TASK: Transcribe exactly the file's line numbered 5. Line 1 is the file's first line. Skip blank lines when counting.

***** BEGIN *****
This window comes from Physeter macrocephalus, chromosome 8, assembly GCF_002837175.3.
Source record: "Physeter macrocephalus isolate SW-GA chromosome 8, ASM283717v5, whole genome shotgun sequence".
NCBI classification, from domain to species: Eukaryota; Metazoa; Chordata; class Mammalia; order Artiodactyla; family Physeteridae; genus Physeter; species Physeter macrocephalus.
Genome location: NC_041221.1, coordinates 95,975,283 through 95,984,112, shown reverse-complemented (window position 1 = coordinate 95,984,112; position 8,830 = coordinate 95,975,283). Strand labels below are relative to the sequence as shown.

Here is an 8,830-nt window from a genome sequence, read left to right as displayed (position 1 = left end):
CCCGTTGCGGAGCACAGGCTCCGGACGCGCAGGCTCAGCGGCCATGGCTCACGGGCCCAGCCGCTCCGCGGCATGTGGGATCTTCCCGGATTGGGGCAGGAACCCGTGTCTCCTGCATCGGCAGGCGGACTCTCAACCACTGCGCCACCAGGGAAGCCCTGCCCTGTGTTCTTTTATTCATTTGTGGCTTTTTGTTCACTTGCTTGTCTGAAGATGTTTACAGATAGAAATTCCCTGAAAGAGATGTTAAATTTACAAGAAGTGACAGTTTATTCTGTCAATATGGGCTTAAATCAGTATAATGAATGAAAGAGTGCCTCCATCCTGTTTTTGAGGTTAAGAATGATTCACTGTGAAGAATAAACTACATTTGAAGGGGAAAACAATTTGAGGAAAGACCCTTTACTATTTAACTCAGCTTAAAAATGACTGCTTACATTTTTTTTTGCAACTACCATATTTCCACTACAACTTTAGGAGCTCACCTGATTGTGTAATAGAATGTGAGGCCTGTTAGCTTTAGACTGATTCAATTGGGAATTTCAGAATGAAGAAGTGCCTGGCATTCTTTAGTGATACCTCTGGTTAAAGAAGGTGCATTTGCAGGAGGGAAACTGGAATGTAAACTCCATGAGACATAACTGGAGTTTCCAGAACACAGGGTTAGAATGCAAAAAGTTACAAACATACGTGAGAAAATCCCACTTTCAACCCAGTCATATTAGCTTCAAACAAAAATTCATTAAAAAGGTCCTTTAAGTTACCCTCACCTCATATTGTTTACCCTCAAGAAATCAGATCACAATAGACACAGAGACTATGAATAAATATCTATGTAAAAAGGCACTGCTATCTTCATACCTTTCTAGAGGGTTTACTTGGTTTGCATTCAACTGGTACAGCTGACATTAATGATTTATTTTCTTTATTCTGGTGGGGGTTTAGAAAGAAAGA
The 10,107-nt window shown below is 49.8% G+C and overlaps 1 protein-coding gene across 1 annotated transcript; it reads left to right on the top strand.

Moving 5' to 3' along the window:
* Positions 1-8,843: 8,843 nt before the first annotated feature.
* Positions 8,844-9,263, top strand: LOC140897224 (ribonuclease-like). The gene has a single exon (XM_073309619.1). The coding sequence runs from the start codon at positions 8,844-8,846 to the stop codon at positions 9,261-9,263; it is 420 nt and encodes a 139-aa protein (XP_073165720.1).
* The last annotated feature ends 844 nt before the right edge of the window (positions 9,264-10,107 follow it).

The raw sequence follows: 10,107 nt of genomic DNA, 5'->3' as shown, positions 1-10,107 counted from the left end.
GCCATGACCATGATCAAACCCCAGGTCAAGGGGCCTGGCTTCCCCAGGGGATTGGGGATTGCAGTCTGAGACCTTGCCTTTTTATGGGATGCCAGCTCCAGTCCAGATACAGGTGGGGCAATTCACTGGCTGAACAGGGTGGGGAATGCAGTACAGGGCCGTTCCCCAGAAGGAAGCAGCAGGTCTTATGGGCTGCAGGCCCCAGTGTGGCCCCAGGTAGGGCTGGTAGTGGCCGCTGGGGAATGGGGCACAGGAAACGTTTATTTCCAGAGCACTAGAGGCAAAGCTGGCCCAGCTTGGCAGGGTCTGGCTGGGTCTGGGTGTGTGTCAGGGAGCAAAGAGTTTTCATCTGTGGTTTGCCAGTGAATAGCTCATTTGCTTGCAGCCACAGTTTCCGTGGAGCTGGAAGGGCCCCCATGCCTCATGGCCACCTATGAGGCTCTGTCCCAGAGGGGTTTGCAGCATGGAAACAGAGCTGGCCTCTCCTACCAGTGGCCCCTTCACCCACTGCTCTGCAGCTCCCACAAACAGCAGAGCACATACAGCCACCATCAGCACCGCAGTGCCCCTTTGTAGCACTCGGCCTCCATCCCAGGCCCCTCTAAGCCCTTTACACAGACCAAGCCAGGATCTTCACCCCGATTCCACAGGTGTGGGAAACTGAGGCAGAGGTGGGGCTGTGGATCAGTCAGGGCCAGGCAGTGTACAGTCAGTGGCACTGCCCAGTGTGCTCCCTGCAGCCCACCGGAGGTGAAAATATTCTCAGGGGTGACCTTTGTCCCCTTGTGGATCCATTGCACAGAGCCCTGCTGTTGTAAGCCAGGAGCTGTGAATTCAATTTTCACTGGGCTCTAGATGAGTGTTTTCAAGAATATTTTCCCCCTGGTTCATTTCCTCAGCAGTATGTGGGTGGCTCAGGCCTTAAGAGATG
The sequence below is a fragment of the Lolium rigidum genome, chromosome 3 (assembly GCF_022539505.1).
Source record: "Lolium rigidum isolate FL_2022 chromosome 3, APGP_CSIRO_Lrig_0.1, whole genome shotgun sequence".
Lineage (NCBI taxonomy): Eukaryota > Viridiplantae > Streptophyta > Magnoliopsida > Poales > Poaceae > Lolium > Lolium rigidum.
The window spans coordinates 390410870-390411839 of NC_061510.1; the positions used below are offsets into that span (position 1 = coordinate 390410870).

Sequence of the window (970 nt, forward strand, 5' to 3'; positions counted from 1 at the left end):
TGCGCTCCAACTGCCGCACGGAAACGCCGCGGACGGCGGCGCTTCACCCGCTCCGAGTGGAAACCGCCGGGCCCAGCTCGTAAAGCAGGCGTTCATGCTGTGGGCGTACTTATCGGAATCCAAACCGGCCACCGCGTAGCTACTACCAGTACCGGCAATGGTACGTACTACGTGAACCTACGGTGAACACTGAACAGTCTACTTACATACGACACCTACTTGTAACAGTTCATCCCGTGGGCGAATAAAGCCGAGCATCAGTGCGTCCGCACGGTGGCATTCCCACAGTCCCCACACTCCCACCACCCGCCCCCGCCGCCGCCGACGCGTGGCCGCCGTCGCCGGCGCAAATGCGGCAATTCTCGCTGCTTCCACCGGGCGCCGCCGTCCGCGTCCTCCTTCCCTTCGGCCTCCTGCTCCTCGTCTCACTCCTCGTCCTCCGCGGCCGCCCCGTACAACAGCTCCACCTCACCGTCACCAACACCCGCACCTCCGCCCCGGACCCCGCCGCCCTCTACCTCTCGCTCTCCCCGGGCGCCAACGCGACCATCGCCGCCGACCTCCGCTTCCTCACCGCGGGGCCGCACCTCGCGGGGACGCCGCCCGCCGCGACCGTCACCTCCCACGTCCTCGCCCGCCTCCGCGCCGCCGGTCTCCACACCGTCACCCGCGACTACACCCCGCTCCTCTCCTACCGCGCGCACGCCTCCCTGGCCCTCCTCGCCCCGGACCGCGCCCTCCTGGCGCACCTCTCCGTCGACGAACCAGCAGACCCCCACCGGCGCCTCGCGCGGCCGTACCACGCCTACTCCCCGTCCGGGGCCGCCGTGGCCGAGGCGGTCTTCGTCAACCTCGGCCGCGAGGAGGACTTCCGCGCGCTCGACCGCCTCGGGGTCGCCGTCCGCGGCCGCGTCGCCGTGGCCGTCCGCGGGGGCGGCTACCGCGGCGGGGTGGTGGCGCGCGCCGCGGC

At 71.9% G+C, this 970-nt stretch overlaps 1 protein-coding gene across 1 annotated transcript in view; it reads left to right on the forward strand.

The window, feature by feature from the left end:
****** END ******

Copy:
Here is an 8,830-nt window from a genome sequence, read left to right as displayed (position 1 = left end):